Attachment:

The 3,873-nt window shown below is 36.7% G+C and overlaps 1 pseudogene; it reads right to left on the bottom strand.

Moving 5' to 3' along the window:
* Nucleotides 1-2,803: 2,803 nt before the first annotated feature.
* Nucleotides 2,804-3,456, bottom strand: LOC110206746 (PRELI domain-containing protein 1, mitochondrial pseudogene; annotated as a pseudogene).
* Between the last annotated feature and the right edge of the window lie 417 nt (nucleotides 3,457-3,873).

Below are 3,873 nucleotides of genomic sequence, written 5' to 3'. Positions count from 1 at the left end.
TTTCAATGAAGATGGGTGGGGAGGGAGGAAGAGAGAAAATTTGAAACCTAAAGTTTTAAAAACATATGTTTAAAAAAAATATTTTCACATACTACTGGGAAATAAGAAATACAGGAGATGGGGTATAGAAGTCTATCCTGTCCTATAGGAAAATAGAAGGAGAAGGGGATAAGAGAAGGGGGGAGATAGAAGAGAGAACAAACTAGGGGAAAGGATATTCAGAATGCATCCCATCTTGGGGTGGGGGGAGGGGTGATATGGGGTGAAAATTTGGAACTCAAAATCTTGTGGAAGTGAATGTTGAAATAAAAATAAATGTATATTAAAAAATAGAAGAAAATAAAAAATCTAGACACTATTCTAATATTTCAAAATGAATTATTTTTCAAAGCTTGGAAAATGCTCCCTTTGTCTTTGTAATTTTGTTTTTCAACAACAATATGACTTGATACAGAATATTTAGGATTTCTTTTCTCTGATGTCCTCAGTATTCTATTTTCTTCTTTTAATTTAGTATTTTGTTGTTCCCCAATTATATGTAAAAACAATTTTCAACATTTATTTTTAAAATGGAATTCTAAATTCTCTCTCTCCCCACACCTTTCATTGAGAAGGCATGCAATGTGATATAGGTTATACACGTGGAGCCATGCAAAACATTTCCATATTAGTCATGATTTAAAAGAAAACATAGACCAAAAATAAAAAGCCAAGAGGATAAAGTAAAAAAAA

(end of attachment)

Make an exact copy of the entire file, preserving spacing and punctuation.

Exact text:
The 3,873-nt window shown below is 36.7% G+C and overlaps 1 pseudogene; it reads right to left on the bottom strand.

Moving 5' to 3' along the window:
* Nucleotides 1-2,803: 2,803 nt before the first annotated feature.
* Nucleotides 2,804-3,456, bottom strand: LOC110206746 (PRELI domain-containing protein 1, mitochondrial pseudogene; annotated as a pseudogene).
* Between the last annotated feature and the right edge of the window lie 417 nt (nucleotides 3,457-3,873).

Below are 3,873 nucleotides of genomic sequence, written 5' to 3'. Positions count from 1 at the left end.
TTTCAATGAAGATGGGTGGGGAGGGAGGAAGAGAGAAAATTTGAAACCTAAAGTTTTAAAAACATATGTTTAAAAAAAATATTTTCACATACTACTGGGAAATAAGAAATACAGGAGATGGGGTATAGAAGTCTATCCTGTCCTATAGGAAAATAGAAGGAGAAGGGGATAAGAGAAGGGGGGAGATAGAAGAGAGAACAAACTAGGGGAAAGGATATTCAGAATGCATCCCATCTTGGGGTGGGGGGAGGGGTGATATGGGGTGAAAATTTGGAACTCAAAATCTTGTGGAAGTGAATGTTGAAATAAAAATAAATGTATATTAAAAAATAGAAGAAAATAAAAAATCTAGACACTATTCTAATATTTCAAAATGAATTATTTTTCAAAGCTTGGAAAATGCTCCCTTTGTCTTTGTAATTTTGTTTTTCAACAACAATATGACTTGATACAGAATATTTAGGATTTCTTTTCTCTGATGTCCTCAGTATTCTATTTTCTTCTTTTAATTTAGTATTTTGTTGTTCCCCAATTATATGTAAAAACAATTTTCAACATTTATTTTTAAAATGGAATTCTAAATTCTCTCTCTCCCCACACCTTTCATTGAGAAGGCATGCAATGTGATATAGGTTATACACGTGGAGCCATGCAAAACATTTCCATATTAGTCATGATTTAAAAGAAAACATAGACCAAAAATAAAAAGCCAAGAGGATAAAGTAAAAAAAA